A reader emailed last week sounding frustrated by my recent column on reparations. 

“Great article on white guilt,” he wrote, “if you’re 22 and just coming out of journalism school. When did you have this epiphany? Or did you always feel this way and, if so, why were you so late in expressing your views? Did you write like this 40 years ago, 30 years ago or even 20 years ago? I really don’t want to believe you jumped on the bandwagon, so help me out and prove your beliefs. If you did come to this conclusion late in life, why? You’re an intelligent guy. What were you blinded by?”

I love challenges.

I’m guessing most people don’t read my column every week. So they miss a lot, and even those who do are bound to forget many of them, especially when you’ve been doing this as long as I have.

Even I forget, which is why I recently went through 30 years of Wednesday Journal columns to catalogue them. So when I received this challenge, I was able to provide a list, a portion of which (due to space limits) I’m including here.

I certainly don’t expect you to look all these up and read them. I don’t even expect you to read through the entire list. I’m including it in order to make a couple of points. I’ll meet you on the other end.

12/9/92 – Discussions on integration (Project Unity)

12/30/92 – Oak Park diversity on display

2/24/93 – Race and communication (Project Unity)

5/26/93 – Wanted: People building bridges (Dialogue: Racism)

9/14/94 – OPRF Black teacher fired, pop quiz

4/19/95 – Affirmative action is a two-way street

10/18/95 – Our national lie: bridging the great divide

5/15/96 – To know where we’re going, know where we’ve been (Vision 2000)

12/4/96 – Jaslin Salmon was good for these villages

4/16/97 – You can avoid Austin, just don’t ignore it

6/25/97 – Act 1, Scene 1 in our conversation on race

3/4/98 – Filling the glass with tolerance

7/15/98 – Back to school: Race relations 101

9/30/98 – Julian centennial needs Black input

9/22/99 – Oak Park’s role: More middle-class African Americans

12/15/99 – Oak Park has a great model to follow on race: itself

2/23/00 – Whites also have a Black history 

9/20/00 – Take ‘racism’ out of our lexicon 

2/7/01 – Oak Park needs a gospel choir

2/14/01 – A Symphony of Place (celebrating the Fair Housing Ordinance)

3/14/01 – Diss integration and get disintegration

3/21/01 – Conversation on diversity in Oak Park, RIP

4/4/01 – We can do better on race

6/25/03 – The high cost of For Sale signs

7/16/03 – White people’s lament: Don’t blame me

9/3/03 – The achievement gap is not just one race’s problem

3/3/04 – Declare Austin our sister city

3/24/04 – Living together and getting along

9/7/05 – Austin could be our ‘labor of love’

1/18/06 – Oak Park: controlled racism?

2/6/06 – Myopia and the minority achievement elephant

12/13/06 – Make a mistake, own up to it (“gang sign” controversy)

9/12/07 – We can solve the achievement gap

12/12/07 – Assumptions, counter-assumptions on the achievement gap

4/2/08 – 40 years after King, a divide unbridged

4/9/08 – Don’t change what works (For Sale signs and integration)

4/30/08 – When we chose the road less traveled (40th anniversary of Fair Housing)

11/18/09 – Time for an uprising, Oak Park and Austin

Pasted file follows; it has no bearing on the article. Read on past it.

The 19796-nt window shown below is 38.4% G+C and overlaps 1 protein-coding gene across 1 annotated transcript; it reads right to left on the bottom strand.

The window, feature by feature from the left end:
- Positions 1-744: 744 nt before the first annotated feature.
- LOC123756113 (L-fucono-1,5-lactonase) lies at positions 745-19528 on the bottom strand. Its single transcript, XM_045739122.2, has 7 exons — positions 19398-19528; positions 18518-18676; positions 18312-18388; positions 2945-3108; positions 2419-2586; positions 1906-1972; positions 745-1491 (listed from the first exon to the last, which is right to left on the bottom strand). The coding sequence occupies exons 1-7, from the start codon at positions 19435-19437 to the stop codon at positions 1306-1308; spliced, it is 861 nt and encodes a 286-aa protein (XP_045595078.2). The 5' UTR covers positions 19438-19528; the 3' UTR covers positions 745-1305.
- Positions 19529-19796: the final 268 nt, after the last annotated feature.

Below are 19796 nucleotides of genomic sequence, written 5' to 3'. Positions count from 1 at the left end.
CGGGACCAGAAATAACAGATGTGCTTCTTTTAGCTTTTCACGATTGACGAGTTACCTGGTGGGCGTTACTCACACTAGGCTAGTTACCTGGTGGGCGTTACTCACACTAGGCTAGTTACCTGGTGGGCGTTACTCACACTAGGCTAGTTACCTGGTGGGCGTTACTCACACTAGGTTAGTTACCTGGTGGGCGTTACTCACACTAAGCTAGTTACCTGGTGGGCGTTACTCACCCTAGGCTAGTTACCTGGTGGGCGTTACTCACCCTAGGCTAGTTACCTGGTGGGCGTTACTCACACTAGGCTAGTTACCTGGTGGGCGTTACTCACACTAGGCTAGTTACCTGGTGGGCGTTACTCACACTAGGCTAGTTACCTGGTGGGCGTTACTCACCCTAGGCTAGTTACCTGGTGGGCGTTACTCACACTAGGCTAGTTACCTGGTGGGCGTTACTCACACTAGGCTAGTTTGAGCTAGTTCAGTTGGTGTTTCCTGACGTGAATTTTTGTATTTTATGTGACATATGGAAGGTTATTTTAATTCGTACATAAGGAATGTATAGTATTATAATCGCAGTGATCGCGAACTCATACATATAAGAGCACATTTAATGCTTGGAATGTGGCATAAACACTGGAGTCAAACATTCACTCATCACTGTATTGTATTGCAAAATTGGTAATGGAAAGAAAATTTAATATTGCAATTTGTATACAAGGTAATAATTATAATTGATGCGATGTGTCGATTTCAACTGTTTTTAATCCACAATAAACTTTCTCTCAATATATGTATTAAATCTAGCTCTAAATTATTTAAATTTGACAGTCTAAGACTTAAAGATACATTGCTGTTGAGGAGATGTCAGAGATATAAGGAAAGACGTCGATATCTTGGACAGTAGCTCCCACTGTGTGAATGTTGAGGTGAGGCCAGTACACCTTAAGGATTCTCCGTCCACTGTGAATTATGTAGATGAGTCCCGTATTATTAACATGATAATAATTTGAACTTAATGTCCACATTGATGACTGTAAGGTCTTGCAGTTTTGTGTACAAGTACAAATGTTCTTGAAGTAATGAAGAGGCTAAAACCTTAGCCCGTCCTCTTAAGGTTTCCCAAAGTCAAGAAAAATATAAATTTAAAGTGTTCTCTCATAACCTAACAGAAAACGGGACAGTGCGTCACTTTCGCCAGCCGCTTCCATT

10/13/10 – Our migration as one people (Isabel Wilkerson’s “Warmth of Other Suns”)

12/3/14 – What Ferguson, Missouri taught me

1/6/16 – How much do Black lives matter?

11/15/17 – Race and education

4/4/18 – From many flags, one people (the Robinets and MLK)

8/22/18 – The ‘America to Me’ docuseries and OPRF

11/21/18 – Thankful for ‘America to Me’

5/22/19 – Revising our Diversity Statement, again

10/9/19 – Whose back are you sitting on? (OPRF educational equity)

3/18/20 – Project Unity’s place in history

6/10/20 – Race to justice

12/2/20 – A crisis of labeling

12/9/20 – An apology and then some

The full list is 75 columns long (I haven’t catalogued 2021 yet). I found this a useful exercise in tracing the evolution of my thinking on race and racism, much of which was naïve early on and sometimes just plain dumb. The low point was “Take ‘racism’ out of our lexicon” (9/20/00, my apologies to Charles Whitaker). But I don’t apologize for changing. My thinking about race needed to evolve. Writing about it helped me clarify it. And I still have a long way to go.

I went from wanting to lead “courageous conversations” on race to listening and learning — from sowing the seeds to being the fertile soil in which those seeds can germinate. It has been a humbling journey. 

But it is a necessary journey and, for all its challenges and difficulties, it’s a journey I enjoy. I am better for taking it. What could be more important, especially for white Americans? Overcoming racism is the central work of our lifetime. That means reducing our own racism and then helping to dismantle the system that perpetuates white superiority and Black inferiority. 

Seventy-five columns on race and racism is a lot. Obviously this has been much on my mind, and I’m not alone. Dan Haley has been at it even longer. Michael Romain is now contributing terrific columns each week that make mine pale by comparison.

My second point is for those who criticize us for our insensitivities and mistakes. I don’t mind the criticism, but I do mind the lack of historical context. This newspaper has been addressing race and racism since it began in 1980. We aren’t neophytes. Historically, this has been Wednesday Journal’s defining issue because it is Oak Park’s defining issue. We may be right, wrong or clueless, but we have stayed focused on it for 41 years now. My columns, which cover 30 of those years, are evidence of commitment, if not always wisdom. 

Yet we will persist into the unforeseeable future.

As for the reader who challenged me, and others of like mind, I can only say, join us. 

This journey is so worth taking.

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